Yeah OK, I haven't blogged for over a week, but coming back from sabbatical (even if it is only part one) is dis-orientating and I've already nearly missed one meeting - mainly due to my not believing the right time was in my diary! I’ve had a few conversations with different people about, what could loosely be called, ‘re-training’. It’s word, which is being bandied around a fair bit – mainly, I think because the Anglicans are using it quite consciously and freely. It amuses me that the state church can talk openly about such a provocative issue, but the rest of us whisper in the corner. It is after all an emotive subject and I’ve already had some responses from people who have heard me say something I don’t think passed my lips, but have drawn the implication I’m suggesting pastor-teachers have had their day and we need something totally new – and they, by implication, are useless and best placed on the great scrap-heap. Now, firstly, I have not intended to imply such things even though I am increasingly conscious (we had a good discussion after some challenging MR interviews today) we need some new models and have to re-think aspects of equipping for ministry. Second, however, I don’t believe either we’ve got everything wrong for the past X number of years, nor does God call call people to the kind of in-built limited useful life-span most modern appliances have. For such reasons I’ve started talking about ‘re-framing’ as opposed to ‘re-training’. My critics (some of them my friends) will say this is just me being trendy – and I have to say, now I’m the ripe age of 50, bring it on because ‘trendy’ at 50 I’ll accept as a compliment! However, Gerard Kelly shared a great illustration when I was in Rome (oh dear there he goes again), which has spoken t me in a number of ways and encourages me to keep using the ‘re-framing’ word.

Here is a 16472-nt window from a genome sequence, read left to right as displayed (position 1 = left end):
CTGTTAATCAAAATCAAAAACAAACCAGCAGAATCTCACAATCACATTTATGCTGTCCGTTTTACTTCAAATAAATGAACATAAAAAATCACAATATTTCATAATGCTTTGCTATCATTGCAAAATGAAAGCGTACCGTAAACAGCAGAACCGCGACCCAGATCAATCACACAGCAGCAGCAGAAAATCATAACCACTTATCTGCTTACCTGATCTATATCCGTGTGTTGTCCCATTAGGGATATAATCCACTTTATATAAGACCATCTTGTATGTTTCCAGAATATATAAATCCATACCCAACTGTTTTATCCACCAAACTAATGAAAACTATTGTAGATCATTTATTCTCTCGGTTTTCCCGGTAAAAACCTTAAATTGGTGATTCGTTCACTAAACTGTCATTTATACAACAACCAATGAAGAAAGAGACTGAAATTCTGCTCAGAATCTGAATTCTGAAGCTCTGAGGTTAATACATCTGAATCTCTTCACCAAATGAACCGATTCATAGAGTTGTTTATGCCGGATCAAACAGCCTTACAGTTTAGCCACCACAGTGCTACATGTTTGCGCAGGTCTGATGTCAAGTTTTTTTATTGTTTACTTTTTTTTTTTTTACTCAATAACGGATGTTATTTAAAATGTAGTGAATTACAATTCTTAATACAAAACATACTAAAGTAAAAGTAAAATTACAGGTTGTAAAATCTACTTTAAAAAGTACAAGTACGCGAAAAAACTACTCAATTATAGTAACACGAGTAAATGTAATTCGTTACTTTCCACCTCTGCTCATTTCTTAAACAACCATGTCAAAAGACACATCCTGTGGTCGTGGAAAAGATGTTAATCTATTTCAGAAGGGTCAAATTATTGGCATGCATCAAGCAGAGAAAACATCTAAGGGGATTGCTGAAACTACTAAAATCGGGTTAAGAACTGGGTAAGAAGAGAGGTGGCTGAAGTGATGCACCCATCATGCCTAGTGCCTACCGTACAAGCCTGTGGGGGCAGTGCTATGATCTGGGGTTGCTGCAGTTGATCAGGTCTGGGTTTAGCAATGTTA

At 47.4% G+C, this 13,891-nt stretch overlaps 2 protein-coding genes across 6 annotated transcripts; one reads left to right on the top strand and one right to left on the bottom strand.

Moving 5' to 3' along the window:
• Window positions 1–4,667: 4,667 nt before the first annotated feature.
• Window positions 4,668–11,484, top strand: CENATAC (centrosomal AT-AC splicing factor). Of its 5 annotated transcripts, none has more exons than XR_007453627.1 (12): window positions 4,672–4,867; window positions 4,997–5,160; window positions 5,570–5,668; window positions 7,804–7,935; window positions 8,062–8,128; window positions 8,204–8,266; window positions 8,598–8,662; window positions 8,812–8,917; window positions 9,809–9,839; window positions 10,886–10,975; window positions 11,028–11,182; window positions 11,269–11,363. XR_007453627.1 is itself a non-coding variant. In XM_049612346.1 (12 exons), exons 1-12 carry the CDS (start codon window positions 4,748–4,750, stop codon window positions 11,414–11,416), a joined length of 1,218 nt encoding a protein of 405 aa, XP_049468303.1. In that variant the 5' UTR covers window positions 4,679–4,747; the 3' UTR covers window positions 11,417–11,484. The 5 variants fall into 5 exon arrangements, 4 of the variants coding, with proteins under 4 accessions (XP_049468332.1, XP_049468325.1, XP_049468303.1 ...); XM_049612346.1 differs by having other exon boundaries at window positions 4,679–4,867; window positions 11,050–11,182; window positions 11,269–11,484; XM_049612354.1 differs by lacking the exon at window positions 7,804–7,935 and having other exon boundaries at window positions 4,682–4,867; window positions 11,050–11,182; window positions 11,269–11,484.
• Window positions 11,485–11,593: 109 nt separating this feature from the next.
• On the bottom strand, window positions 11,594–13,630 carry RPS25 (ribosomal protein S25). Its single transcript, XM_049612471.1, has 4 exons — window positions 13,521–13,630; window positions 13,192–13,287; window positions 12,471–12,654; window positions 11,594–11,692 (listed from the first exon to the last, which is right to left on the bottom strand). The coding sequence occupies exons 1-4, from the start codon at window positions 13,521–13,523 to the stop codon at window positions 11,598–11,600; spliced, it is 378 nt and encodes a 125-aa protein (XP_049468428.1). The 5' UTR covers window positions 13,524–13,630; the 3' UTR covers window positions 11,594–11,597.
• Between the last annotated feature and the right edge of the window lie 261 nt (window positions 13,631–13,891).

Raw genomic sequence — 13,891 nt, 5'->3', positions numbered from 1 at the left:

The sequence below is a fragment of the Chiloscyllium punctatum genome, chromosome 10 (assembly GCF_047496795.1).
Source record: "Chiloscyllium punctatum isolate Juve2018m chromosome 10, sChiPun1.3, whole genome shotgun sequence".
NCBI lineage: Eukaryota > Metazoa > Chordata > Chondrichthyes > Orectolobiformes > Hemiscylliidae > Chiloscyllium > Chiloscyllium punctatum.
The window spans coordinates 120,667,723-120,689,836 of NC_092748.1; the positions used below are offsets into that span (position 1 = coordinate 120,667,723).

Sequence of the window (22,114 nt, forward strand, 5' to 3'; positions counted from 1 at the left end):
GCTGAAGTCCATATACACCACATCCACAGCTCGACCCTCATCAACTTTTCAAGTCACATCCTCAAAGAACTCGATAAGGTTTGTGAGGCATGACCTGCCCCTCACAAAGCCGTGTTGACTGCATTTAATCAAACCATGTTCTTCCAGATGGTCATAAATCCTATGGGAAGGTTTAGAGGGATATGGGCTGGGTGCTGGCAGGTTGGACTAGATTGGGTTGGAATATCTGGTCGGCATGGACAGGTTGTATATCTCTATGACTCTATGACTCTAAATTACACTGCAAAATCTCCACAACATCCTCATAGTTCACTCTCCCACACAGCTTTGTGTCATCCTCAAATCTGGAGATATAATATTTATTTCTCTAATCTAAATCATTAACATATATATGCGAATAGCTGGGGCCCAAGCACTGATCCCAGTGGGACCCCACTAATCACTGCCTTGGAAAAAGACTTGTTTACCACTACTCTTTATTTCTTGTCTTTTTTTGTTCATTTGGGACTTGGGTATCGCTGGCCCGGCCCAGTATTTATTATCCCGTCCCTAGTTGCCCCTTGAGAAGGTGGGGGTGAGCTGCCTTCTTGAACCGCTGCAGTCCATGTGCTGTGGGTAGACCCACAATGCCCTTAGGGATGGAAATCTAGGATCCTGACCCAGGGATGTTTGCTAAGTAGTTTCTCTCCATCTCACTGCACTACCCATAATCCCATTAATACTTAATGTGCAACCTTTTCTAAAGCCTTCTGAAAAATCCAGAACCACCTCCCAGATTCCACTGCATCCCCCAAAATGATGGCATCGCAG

He talked about his visit to Collioure, in Southern France. Collioure is a significant place in the development of what became known as Fauvism – a group of 20th. century artists of whom Henri Matisee and Andre Derain are the most notable examples. They emphasised strong colour and painterly qualities over the representational or realistic values in Impressionism. To illustrate this – in Collioure, they have set up a Fauvism art trail where you can look through an empty frame – see photo. Basically (I really feel I must go) you look through the frame and ask yourself the question ‘what do I see’? What the artist sees and what we see are both really ‘there’, but …. Well, some will say that’s modern art for you.Re-framing ministry, however, has much to commend it because the huge challenge, we have yet to rise to sufficiently, is the reality that the contexts of UK ministry have shifted enormously within such a short period of time. Matisse and his ilk didn’t stop painting because they saw things differently, nor did they turn their back on the skills they’d already acquired. They were, however, differently expressed. We have confused leadership with ministry too long, but arguments such as I’m a minister, not a leader, may be true, but society and the church and most other things have changed – so must we.